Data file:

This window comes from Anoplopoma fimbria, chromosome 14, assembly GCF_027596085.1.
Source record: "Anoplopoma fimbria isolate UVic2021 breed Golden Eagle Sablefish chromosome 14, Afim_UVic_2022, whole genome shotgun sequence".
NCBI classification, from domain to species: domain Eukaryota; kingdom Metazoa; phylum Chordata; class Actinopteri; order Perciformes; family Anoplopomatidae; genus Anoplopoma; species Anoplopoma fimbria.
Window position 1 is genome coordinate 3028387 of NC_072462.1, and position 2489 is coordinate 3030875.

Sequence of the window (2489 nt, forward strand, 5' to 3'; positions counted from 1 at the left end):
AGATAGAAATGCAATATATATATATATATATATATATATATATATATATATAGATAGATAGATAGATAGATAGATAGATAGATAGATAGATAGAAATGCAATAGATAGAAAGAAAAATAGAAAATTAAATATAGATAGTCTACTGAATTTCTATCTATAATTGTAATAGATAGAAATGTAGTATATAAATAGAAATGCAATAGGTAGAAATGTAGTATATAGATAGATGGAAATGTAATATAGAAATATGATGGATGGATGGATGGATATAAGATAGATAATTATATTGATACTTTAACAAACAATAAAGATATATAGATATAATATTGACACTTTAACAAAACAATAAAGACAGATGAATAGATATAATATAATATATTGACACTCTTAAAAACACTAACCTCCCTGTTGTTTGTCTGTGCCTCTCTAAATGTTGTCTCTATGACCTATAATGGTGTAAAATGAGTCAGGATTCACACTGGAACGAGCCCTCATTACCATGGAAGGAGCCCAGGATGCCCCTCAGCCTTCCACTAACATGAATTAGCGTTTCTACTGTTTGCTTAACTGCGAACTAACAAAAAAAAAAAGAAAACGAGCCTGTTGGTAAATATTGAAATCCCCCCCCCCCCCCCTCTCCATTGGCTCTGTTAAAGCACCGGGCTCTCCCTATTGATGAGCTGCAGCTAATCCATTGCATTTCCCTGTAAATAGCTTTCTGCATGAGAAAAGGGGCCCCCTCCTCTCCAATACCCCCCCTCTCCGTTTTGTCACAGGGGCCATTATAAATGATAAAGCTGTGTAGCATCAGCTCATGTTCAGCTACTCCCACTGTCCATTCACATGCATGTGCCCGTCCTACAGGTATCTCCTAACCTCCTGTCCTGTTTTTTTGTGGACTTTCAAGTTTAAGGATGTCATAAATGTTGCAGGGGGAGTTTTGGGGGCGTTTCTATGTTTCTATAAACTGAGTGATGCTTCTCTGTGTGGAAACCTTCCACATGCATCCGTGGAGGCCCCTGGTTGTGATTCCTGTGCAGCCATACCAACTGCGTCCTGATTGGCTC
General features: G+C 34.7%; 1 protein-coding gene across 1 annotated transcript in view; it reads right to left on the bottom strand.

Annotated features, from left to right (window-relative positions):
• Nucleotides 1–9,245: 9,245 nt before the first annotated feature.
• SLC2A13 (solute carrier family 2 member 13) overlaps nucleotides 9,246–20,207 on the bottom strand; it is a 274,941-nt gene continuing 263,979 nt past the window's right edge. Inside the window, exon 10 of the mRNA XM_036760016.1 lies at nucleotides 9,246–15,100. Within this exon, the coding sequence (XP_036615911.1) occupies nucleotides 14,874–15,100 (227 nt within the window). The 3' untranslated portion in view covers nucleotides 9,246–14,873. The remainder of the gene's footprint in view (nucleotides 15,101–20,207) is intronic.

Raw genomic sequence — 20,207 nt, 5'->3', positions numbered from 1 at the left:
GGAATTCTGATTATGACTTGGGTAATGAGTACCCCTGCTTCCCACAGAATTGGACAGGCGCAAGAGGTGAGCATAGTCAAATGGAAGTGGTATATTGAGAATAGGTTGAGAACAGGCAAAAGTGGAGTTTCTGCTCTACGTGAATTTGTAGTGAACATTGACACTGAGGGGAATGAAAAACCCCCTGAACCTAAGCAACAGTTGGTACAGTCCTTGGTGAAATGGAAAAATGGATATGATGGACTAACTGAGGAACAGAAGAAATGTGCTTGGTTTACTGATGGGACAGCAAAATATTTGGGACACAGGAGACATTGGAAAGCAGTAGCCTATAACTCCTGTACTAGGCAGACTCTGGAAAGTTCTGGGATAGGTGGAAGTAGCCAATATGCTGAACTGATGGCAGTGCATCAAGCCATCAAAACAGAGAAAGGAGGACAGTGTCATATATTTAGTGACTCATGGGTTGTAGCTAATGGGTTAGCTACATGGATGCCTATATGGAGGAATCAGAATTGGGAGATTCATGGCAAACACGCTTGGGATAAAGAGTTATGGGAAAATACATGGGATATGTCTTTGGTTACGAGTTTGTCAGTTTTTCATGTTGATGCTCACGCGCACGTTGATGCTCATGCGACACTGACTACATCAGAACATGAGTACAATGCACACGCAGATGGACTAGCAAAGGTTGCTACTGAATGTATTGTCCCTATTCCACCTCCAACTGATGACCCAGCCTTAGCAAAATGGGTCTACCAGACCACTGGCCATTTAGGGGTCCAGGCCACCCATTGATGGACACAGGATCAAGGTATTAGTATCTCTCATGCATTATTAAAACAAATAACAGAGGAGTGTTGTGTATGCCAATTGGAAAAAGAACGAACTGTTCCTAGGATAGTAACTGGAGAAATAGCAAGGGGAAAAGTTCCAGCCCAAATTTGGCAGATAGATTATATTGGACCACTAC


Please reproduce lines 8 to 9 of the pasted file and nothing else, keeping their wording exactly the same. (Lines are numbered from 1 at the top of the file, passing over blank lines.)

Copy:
Annotated features, from left to right (window-relative positions):
• Nucleotides 1–9,245: 9,245 nt before the first annotated feature.